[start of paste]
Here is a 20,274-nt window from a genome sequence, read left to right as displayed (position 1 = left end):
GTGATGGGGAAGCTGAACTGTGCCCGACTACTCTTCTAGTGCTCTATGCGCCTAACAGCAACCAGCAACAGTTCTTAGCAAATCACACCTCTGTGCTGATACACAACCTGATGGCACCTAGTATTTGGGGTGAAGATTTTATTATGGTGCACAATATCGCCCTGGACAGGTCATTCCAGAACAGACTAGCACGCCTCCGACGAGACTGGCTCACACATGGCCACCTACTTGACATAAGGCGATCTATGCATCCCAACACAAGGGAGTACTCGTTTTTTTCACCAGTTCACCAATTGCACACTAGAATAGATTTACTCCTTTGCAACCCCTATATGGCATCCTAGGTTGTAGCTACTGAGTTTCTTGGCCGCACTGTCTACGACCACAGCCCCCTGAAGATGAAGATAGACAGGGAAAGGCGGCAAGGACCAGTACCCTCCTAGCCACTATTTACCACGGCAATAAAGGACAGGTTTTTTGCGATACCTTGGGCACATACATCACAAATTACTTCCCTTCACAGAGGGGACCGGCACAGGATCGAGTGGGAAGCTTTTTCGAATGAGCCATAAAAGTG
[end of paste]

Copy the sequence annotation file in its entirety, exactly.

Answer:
Here is a 20,274-nt window from a genome sequence, read left to right as displayed (position 1 = left end):
GTGATGGGGAAGCTGAACTGTGCCCGACTACTCTTCTAGTGCTCTATGCGCCTAACAGCAACCAGCAACAGTTCTTAGCAAATCACACCTCTGTGCTGATACACAACCTGATGGCACCTAGTATTTGGGGTGAAGATTTTATTATGGTGCACAATATCGCCCTGGACAGGTCATTCCAGAACAGACTAGCACGCCTCCGACGAGACTGGCTCACACATGGCCACCTACTTGACATAAGGCGATCTATGCATCCCAACACAAGGGAGTACTCGTTTTTTTCACCAGTTCACCAATTGCACACTAGAATAGATTTACTCCTTTGCAACCCCTATATGGCATCCTAGGTTGTAGCTACTGAGTTTCTTGGCCGCACTGTCTACGACCACAGCCCCCTGAAGATGAAGATAGACAGGGAAAGGCGGCAAGGACCAGTACCCTCCTAGCCACTATTTACCACGGCAATAAAGGACAGGTTTTTTGCGATACCTTGGGCACATACATCACAAATTACTTCCCTTCACAGAGGGGACCGGCACAGGATCGAGTGGGAAGCTTTTTCGAATGAGCCATAAAAGTG